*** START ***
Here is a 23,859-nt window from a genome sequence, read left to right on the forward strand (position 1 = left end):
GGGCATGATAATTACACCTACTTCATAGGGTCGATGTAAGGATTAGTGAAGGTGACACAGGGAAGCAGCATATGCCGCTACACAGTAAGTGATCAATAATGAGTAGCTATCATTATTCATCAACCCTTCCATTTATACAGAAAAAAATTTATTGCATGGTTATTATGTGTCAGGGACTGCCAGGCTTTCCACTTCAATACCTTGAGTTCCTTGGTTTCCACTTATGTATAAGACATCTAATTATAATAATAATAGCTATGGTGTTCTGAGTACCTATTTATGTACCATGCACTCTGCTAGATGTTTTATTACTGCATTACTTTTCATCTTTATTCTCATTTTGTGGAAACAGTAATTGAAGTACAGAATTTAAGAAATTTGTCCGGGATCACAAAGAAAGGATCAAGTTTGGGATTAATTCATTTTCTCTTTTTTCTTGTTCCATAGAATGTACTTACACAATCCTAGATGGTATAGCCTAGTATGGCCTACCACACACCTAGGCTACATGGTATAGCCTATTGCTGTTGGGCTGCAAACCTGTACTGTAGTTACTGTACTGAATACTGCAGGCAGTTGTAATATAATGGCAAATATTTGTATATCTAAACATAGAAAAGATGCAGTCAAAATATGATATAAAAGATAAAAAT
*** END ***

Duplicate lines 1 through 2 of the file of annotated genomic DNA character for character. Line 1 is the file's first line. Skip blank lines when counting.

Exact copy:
Here is a 23,859-nt window from a genome sequence, read left to right on the forward strand (position 1 = left end):
GGGCATGATAATTACACCTACTTCATAGGGTCGATGTAAGGATTAGTGAAGGTGACACAGGGAAGCAGCATATGCCGCTACACAGTAAGTGATCAATAATGAGTAGCTATCATTATTCATCAACCCTTCCATTTATACAGAAAAAAATTTATTGCATGGTTATTATGTGTCAGGGACTGCCAGGCTTTCCACTTCAATACCTTGAGTTCCTTGGTTTCCACTTATGTATAAGACATCTAATTATAATAATAATAGCTATGGTGTTCTGAGTACCTATTTATGTACCATGCACTCTGCTAGATGTTTTATTACTGCATTACTTTTCATCTTTATTCTCATTTTGTGGAAACAGTAATTGAAGTACAGAATTTAAGAAATTTGTCCGGGATCACAAAGAAAGGATCAAGTTTGGGATTAATTCATTTTCTCTTTTTTCTTGTTCCATAGAATGTACTTACACAATCCTAGATGGTATAGCCTAGTATGGCCTACCACACACCTAGGCTACATGGTATAGCCTATTGCTGTTGGGCTGCAAACCTGTACTGTAGTTACTGTACTGAATACTGCAGGCAGTTGTAATATAATGGCAAATATTTGTATATCTAAACATAGAAAAGATGCAGTCAAAATATGATATAAAAGATAAAAAT